Broadway Spotlight: Interview with Cobie Smulders

Funny Girl of Film & TV Makes Broadway Debut

Canadian starlet Cobie Smulders, best known for her role as Robin Scherbatsky on How I Met Your Mother and Maria Hill in The Avengers franchise, made her Broadway debut in April alongside Kevin Kline in the revival of Present Laughter. The over-the-top comedy following an actor dealing with a mid-life crisis takes place in the late 30s/early 40s during World War II, was conceived by playwright Noel Coward, is directed by Tony Award nominee Moritz von Stuelpnagel (Hand to God), and is running through July 2 at the St. James Theatre.

Cobie spoke with New York City Monthly about her three years in New York riding the subway, biking around town, and taking in all that it has to offer. She reflected on the meaning of her Broadway debut, and she shared why Present Laughter will keep crowds laughing for more.

You’ve made a career for yourself in TV and film, from How I Met Your Mother, to The Avengers to many other shows and movies. How did the opportunity come up for you to star in Present Laughter on Broadway?

Well, I’ve been hunting. I’ve been wanting to do theater since I came out of the womb, really. I started in theater in high school and after high school in very budgeted spaces around Vancouver where there are black box theaters with fold-out seats and stuff. And I moved to LA and always got hired for film and TV. Especially when I moved to New York three years ago, it was my #1 goal to get into theater. I literally would have gotten in with the Wall Street Players.

I’m lucky to do a Noel Coward play. It’s an amazing cast led by Kevin [Kline]. It’s kind of insane so I try not to think about it too much ’cause it’s kind of overwhelming. Just selfishly, having the experience of a live audience and to try to keep it fresh when you’ve done it 80 times is a great challenge for me. Also, I wanted to come out a better actor and have the experience of playing a character for that long. To delve into a project and have this much time for a month rehearsing. When you’re doing film and TV you don’t have any opportunity to rehearse; you prepare by yourself and you don’t really get an opportunity to work with the cast or the director. Especially with it being a Noel Coward play – with the accent, to give it time to simmer and be a great show.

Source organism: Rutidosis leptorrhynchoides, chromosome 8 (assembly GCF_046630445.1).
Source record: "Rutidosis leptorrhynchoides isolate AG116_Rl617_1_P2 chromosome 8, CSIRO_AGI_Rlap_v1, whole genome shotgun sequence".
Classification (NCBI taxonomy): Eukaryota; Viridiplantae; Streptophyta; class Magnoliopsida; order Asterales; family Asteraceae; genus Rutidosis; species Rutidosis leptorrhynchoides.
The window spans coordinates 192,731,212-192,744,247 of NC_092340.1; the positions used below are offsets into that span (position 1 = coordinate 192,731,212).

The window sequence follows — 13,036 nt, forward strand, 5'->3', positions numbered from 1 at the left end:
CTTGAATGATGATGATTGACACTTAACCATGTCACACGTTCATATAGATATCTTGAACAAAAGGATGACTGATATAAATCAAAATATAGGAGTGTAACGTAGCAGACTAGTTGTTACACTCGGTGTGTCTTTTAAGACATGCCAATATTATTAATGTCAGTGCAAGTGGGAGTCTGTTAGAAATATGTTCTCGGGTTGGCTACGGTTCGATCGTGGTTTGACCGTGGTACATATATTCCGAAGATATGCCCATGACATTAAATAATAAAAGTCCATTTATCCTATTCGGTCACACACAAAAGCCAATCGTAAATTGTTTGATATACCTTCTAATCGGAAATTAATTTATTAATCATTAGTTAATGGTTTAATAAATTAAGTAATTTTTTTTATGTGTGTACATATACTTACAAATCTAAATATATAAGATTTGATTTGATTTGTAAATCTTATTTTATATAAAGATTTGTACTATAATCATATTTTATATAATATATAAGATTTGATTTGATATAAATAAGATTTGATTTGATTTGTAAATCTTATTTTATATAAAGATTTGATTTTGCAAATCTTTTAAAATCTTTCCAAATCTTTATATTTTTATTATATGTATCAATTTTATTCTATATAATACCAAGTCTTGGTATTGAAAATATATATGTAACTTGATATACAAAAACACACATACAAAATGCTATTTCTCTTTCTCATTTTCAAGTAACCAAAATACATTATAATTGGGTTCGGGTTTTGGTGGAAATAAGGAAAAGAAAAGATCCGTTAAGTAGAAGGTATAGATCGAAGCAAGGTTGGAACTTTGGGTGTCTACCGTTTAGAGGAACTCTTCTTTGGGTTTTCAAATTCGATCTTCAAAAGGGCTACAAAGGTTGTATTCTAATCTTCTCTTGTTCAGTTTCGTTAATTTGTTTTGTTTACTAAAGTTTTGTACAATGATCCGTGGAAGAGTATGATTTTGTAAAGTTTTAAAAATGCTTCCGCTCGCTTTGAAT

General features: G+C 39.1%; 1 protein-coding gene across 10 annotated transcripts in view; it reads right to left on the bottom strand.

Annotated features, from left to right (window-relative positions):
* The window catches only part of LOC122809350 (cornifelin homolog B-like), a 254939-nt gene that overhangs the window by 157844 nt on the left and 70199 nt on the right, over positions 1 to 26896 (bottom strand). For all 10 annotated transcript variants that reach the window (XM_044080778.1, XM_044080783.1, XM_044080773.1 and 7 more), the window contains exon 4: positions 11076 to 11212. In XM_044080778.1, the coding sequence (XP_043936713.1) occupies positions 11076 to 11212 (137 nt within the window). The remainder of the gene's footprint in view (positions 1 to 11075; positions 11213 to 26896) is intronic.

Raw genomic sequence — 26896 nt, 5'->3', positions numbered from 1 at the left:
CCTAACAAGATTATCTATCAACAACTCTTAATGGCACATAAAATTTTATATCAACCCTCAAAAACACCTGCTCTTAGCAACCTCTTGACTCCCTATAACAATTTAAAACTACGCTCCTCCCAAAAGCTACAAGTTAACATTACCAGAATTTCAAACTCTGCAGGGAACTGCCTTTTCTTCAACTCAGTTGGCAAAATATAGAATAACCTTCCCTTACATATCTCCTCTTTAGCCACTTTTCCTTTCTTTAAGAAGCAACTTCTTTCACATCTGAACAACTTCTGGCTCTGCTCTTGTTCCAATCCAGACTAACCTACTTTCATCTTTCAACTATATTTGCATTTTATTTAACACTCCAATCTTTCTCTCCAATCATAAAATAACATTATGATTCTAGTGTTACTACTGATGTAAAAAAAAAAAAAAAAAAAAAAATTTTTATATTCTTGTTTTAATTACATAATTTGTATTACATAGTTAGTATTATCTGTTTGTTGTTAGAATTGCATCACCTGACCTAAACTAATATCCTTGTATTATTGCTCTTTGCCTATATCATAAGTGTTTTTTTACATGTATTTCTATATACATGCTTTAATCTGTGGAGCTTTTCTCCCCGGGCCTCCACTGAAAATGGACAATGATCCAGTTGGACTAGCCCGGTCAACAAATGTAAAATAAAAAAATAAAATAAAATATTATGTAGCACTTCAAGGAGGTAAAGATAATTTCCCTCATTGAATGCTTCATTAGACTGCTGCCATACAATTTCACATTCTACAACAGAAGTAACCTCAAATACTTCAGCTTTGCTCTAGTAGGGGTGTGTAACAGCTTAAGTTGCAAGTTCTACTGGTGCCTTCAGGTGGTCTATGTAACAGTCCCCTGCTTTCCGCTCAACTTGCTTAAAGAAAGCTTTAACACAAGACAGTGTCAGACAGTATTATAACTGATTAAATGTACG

You live in New York of course with your husband Taran Killam. What do you enjoy most about living in New York both as an actress and as a New Yorker like anyone else?

Well I mean, the thing that is great about my situation is I moved here and I always knew I was going to be living here for three years. And that’s such a gift ’cause you know there’s an expiration date, so you truly take advantage of it.

I bike everywhere in the city, I walk everywhere, I see as many shows and live music as I can. I have had some of the most delicious food. I have met the most eclectic group of people, and for me that has been the most exciting thing. It’s so culturally diverse and you have a whole socio-economic scale and you are thrown into this fucking madness on the subway. And to be constantly meeting people is really exciting. I’ve met some of the most interesting people in this town, and I’ve really taken advantage of my time here; it’s been the cherry on top of the sundae being on Broadway.